Nonfiction – Cooking / Food
Released March, 2014
Source: eGalley from NetGalley
Bottom Line: Skip it.
Plot Summary of Sous Chef:
A day in the life of a Sous Chef at a restaurant in the West Village of NYC, based on Michael Gibney’s real-life experience.
My Thoughts on Sous Chef:
Sous Chef has been compared to Anthony Bourdain’s Kitchen Confidential and Bill Buford’s Heat, both of which I loved. Bourdain said Sous Chef was “a terrific nuts and bolts account of the real business of cooking”…and I agree with him. The only problem is that the nuts and bolts of cooking is not that interesting and that’s where Sous Chef fell short for me.
Sous Chef literally goes step by step through a day in the life of a Sous Chef, which ends up reading a bit like a task list. He starts with the pre-opening work of cleaning the kitchen, checking inventory, and completing paperwork. Not surprisingly, reading about inventory and paperwork got a little tedious and I longed for more of a storyline, personalities, and the revelation of behind the scenes secrets (what I think made Kitchen Confidential so entertaining).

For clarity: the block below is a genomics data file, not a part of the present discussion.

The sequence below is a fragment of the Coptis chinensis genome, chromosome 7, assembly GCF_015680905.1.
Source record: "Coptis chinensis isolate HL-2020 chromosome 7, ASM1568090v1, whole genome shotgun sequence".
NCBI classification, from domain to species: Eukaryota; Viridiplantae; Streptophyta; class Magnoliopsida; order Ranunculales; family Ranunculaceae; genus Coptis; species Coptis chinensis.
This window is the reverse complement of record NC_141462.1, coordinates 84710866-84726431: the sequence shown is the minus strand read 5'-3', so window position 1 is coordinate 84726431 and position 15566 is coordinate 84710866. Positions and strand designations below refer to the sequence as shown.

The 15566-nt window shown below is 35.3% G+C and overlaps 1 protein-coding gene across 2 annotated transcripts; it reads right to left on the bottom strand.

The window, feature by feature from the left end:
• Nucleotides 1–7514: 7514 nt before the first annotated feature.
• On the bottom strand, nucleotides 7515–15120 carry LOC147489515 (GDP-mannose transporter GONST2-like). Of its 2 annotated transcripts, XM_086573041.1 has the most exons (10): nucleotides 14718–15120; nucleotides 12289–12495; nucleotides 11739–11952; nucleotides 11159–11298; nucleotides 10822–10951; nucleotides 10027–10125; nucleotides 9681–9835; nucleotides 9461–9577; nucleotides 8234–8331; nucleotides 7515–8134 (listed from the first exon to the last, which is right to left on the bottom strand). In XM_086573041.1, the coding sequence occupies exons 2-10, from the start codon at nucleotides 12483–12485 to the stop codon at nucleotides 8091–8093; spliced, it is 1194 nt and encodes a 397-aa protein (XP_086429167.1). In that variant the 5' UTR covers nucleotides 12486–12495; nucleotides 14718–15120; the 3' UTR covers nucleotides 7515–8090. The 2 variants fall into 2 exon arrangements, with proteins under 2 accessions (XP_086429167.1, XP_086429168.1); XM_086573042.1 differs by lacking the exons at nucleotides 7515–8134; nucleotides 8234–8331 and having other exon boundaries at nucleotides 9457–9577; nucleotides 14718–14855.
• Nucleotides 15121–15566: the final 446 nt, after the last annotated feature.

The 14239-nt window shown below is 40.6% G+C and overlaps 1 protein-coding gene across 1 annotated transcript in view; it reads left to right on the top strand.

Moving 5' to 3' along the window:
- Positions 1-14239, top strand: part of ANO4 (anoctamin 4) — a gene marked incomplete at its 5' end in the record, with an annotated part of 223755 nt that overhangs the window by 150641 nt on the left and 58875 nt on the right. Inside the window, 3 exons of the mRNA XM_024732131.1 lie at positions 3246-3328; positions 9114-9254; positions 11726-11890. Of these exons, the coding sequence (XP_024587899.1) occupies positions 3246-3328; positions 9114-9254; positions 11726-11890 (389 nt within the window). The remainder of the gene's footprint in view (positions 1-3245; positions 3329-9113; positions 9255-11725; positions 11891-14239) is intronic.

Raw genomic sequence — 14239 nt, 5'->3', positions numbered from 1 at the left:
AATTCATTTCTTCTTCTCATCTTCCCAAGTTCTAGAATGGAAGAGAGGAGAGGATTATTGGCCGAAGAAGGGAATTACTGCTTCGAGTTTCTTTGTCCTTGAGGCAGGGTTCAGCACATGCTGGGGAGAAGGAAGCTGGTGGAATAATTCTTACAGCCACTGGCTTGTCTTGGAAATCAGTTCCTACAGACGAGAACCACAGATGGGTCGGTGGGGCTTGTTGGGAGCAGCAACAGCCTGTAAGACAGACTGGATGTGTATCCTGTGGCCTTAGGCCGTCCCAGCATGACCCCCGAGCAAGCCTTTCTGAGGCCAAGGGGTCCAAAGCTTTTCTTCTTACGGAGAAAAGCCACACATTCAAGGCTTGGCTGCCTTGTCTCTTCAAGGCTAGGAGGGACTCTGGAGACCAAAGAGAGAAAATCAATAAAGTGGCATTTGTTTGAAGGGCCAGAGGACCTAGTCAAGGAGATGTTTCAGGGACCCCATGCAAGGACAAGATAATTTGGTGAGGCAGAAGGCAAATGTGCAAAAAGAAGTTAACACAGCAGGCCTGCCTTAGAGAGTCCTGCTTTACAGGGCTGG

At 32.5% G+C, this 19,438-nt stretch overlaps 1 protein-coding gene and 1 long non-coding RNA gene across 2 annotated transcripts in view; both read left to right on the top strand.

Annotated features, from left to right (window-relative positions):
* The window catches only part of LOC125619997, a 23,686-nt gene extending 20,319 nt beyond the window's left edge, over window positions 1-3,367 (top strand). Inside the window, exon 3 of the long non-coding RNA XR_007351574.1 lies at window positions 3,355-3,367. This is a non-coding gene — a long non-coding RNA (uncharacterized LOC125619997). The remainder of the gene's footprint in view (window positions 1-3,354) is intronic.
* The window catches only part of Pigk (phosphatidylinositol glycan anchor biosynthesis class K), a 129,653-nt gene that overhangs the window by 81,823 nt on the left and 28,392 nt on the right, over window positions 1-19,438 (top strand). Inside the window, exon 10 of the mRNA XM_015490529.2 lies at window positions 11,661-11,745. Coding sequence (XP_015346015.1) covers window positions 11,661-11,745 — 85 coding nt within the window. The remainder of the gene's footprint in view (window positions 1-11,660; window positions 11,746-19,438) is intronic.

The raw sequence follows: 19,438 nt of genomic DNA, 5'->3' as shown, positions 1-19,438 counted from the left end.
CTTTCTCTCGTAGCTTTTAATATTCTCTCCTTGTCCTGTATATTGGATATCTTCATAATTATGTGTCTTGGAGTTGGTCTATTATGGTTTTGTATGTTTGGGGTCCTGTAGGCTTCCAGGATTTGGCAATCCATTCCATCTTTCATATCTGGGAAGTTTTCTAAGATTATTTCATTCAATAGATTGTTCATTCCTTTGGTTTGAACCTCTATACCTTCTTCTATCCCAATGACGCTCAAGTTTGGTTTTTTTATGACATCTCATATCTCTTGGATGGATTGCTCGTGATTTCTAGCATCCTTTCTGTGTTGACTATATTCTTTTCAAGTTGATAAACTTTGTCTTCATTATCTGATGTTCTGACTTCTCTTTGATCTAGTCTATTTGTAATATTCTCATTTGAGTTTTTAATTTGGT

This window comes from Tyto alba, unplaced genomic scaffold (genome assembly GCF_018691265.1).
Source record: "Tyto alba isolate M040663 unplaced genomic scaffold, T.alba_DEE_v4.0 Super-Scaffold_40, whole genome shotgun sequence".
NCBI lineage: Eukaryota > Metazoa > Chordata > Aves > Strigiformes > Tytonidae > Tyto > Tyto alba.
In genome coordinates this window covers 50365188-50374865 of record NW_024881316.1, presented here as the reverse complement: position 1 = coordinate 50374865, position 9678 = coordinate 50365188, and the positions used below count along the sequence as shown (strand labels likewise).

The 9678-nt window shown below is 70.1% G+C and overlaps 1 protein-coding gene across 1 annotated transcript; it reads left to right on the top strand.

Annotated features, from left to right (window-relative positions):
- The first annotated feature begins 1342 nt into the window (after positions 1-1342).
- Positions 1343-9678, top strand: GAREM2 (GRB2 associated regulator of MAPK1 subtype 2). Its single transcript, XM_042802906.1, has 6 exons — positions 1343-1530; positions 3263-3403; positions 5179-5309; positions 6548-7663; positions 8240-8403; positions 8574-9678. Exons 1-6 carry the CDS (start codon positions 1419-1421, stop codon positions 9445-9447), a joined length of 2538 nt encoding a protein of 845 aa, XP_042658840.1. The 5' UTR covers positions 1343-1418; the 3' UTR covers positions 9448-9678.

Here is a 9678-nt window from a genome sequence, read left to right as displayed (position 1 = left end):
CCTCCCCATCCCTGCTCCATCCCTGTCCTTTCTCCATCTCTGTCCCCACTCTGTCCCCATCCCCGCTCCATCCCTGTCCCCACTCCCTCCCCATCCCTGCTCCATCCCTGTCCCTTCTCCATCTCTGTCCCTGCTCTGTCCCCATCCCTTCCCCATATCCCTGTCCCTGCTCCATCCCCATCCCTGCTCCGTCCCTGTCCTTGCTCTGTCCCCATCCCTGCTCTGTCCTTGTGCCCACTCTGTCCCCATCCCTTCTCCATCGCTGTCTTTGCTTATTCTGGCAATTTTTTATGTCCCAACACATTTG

I did love Gibney’s writing style – he was able to capture the essence of what I suppose it’s like on the line during a busy Friday night in the West Village. And, he shined when describing the people he worked with, particularly Executive Chef Bryan:
Fluency in the language, European training, and a sadistic approach to competition helped him more than just a bit. A native misanthropy made it easy for him to stop caring about the throats he had to cut on the way to the top.
I wish he’d spent more time on the “essence” and personalities than on the tasks the kitchen staff needed to complete.
It was clear that Gibney is passionate about his work as a chef and takes pride in the entire job, not just the cooking. He also made me appreciate the back-breaking, frenetic work that cooking is and internalize how much of a disruption to the kitchen that diners’ special request can cause.
Though I wasn’t a huge fan of the nuts and bolts nature of Sous Chef, I would be interested to see Gibney try again with more of a storyline and focus on the people.
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